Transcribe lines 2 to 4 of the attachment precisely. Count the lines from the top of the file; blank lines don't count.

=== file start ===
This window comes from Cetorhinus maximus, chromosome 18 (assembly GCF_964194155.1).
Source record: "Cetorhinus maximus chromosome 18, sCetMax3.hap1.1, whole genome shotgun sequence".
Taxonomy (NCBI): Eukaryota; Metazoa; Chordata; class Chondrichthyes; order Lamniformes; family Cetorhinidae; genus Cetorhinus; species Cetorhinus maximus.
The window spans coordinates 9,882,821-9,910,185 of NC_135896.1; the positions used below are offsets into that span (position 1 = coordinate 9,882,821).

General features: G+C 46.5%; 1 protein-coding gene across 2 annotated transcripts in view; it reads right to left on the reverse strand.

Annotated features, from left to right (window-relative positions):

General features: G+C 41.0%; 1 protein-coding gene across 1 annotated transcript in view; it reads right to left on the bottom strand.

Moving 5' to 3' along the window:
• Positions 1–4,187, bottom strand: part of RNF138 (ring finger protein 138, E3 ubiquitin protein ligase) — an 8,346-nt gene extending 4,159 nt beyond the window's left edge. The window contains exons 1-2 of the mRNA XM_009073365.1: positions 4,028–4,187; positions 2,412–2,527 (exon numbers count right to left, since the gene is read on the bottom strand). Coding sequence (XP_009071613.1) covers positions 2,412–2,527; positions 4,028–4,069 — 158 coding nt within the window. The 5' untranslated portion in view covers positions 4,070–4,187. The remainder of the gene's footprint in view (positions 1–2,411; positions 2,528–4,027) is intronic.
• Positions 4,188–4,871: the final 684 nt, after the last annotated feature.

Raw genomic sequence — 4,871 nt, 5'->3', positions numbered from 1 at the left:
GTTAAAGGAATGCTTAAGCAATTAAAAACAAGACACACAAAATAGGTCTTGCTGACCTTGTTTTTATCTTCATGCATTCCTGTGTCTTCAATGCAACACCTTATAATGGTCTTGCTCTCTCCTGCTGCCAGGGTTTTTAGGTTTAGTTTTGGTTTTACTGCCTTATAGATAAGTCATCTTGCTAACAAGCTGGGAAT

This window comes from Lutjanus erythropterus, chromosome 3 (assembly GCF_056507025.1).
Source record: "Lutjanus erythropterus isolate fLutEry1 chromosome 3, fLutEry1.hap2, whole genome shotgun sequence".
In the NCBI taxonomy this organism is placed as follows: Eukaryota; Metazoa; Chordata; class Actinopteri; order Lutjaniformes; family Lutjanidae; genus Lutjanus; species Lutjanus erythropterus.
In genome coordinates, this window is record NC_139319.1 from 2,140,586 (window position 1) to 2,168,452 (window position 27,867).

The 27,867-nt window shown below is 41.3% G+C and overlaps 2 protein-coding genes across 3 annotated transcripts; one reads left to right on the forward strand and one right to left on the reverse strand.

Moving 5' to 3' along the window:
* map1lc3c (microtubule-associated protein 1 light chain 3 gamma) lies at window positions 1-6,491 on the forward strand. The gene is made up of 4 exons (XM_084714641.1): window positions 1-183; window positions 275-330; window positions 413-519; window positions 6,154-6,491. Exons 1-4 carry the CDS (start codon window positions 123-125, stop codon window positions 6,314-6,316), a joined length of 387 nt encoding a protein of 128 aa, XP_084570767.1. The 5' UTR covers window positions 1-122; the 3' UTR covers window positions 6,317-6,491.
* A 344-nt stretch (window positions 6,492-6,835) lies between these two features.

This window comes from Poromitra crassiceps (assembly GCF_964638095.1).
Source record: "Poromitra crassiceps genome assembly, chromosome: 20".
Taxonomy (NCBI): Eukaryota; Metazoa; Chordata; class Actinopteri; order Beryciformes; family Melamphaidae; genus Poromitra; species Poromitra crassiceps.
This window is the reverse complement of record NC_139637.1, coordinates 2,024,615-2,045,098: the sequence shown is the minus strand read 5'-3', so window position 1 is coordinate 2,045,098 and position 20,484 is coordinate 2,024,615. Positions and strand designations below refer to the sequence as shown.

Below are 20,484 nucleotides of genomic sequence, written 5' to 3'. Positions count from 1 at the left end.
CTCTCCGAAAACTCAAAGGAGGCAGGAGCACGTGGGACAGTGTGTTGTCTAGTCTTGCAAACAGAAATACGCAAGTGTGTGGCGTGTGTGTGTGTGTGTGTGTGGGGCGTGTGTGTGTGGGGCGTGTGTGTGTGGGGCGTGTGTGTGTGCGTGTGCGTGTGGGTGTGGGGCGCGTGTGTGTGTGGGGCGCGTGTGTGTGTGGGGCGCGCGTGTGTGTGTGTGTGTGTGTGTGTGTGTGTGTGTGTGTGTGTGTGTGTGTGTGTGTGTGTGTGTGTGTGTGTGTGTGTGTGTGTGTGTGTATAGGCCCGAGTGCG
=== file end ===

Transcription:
Source record: "Cetorhinus maximus chromosome 18, sCetMax3.hap1.1, whole genome shotgun sequence".
Taxonomy (NCBI): Eukaryota; Metazoa; Chordata; class Chondrichthyes; order Lamniformes; family Cetorhinidae; genus Cetorhinus; species Cetorhinus maximus.
The window spans coordinates 9,882,821-9,910,185 of NC_135896.1; the positions used below are offsets into that span (position 1 = coordinate 9,882,821).